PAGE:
In practical effect, therefore, the divergence of the dissent's interpretation of the statute from our own is in the degree of an appellate court's authority to affirm a sentence when the district court, once made aware of the errors in its interpretation of the Guidelines, may have chosen a different sentence. Although the Act established a limited appellate review of sentencing decisions, it did not alter a court of appeals' traditional deference to a district court's exercise of its sentencing discretion. The selection of the appropriate sentence from within the guideline range, as well as the decision to depart from the range in certain circumstances, are decisions that are left solely to the sentencing court. USSG § 5K2.0, p. s. The development of the guideline sentencing regime has not changed our view that, except to the extent specifically directed by statute, "it is not the role of an appellate court to substitute its judgment for that of the sentencing court as to the appropriateness of a particular sentence." Solem v. Helm, 463 U. S. 277, 290, n. 16 (1983).
Significantly, Congress amended the Act in 1986 to delete certain provisions that authorized an appellate court to correct a sentence determined to have been imposed as a result of an incorrect application of the Guidelines. See Criminal Law and Procedure Technical Amendments Act of 1986, § 73, 100 Stat. 3617. That action confirms our belief that it is the prerogative of the district court, not the court of appeals, to determine, in the first instance, the sentence that should be imposed in light of certain factors properly considered under the Guidelines.
At oral argument in this Court, petitioner's counsel contended that both of the District Court's stated grounds for departure were invalid and therefore that Williams' sentence must have resulted from an incorrect application of the Guidelines. Tr. of Oral Arg. 42-43. Counsel argued that not only was it improper for the District Court to rely upon Williams' prior arrest record, but also that the Guidelines prevented the court from considering convictions more than 15 years old. Id., at 43. The Guidelines explicitly authorize a district court to base a departure on outdated convictions that are "evidence of similar misconduct," see USSG § 4A1.2, comment., n. 8, but the Circuits are divided as to whether, by implication, they prohibit a departure based on nonsimilar outdated convictions. Compare, e. g., United States v. Aymelek, 926 F.2d 64, 72-73 (CA1 1991) (nonsimilar outdated convictions may be appropriate grounds for departure); United States v. Russell, 905 F.2d 1439, 1444 (CAlO 1990) (same), with United States v. Leake, 908 F.2d 550, 554 (CA9 1990) (upward departure can never be based on nonsimilar outdated convictions). In this case, the propriety of the District Court's consideration of Williams' nonsimilar outdated convictions was not clearly presented in the petition for certiorari and was not briefed by either party. Accordingly, we decline to review the Court of Appeals' determination that Williams' outdated convictions were reliable information that his criminal history category understated the extent of his criminal background. See 910 F. 2d, at 1578-1579.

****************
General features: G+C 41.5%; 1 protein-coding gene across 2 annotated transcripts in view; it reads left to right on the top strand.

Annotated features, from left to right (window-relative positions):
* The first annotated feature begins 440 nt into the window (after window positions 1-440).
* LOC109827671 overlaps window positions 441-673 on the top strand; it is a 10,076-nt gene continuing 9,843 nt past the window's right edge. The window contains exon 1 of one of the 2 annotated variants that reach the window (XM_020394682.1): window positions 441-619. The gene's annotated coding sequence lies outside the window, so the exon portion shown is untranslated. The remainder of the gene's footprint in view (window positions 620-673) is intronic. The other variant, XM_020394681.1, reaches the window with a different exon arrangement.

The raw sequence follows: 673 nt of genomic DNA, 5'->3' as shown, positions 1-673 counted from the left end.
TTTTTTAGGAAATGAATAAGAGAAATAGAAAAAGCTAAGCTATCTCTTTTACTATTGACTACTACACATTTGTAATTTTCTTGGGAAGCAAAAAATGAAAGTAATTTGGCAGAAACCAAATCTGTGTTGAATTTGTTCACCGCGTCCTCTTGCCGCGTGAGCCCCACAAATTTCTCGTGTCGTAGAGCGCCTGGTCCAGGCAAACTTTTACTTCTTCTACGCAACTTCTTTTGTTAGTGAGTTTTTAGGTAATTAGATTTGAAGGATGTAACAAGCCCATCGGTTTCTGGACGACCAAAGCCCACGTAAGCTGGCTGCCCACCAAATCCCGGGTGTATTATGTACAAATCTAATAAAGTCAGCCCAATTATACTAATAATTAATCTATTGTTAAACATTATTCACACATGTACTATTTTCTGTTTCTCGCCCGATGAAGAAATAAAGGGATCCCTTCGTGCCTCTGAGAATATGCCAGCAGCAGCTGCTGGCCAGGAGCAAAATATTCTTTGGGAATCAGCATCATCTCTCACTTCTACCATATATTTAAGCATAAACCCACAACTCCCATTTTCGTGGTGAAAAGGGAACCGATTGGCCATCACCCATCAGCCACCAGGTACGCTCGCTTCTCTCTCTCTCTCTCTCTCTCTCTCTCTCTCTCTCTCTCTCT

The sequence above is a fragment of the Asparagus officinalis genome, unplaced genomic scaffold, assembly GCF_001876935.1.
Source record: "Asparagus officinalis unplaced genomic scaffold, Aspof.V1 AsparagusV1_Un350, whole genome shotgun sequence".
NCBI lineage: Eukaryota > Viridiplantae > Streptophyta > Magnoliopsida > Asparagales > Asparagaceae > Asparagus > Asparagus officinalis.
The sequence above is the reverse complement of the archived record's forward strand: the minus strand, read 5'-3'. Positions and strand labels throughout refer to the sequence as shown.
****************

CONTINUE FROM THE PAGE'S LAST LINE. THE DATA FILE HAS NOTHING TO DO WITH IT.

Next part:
The Court of Appeals was obliged to review, under both remand provisions of § 3742(f), a departure from the guideline range in which it found one of the two stated grounds for departure to be valid and the other to be invalid. We are unable to ascertain from its opinion whether the Court of Appeals concluded that the District Court would have imposed the same sentence even without relying upon Williams' prior arrest record, see § 3742(f)(1), or whether it affirmed simply on the basis that the sentence was reasonable under § 3742(f)(2). We therefore vacate the judgment below affirming Williams' sentence, and remand the case for a determination whether the sentence was imposed "as a result of" the District Court's erroneous consideration of his prior arrests not resulting in prosecution.
It is so ordered.
2 The dissent states that an error in interpreting a policy statement governing departures "is not, in itself, subject to appellate review." Post, at 212. The dissent believes that all departure decisions must be reviewed under the "reasonableness" standard of §3742(f)(2) and that the "reasonableness" determination includes an assessment of whether the district court properly found an "'aggravating or mitigating circumstance... not adequately taken into consideration by the Sentencing Commission in formulating the guidelines.''' Post, at 218 (quoting 18 U. S. C. § 3553(b)). But, in determining whether a circumstance was adequately taken into consideration, a court must consider "the sentencing guidelines, policy statements, and official commentary of the Sentencing Commission." § 3553(b). Thus, the dissent would appear to agree that an appellate court can review the validity of a district court's reasons for departure for consistency with the Commission's policy statements; it simply considers that inquiry to go to the "reasonableness" of the decision to depart rather than to the correct application of the Guidelines.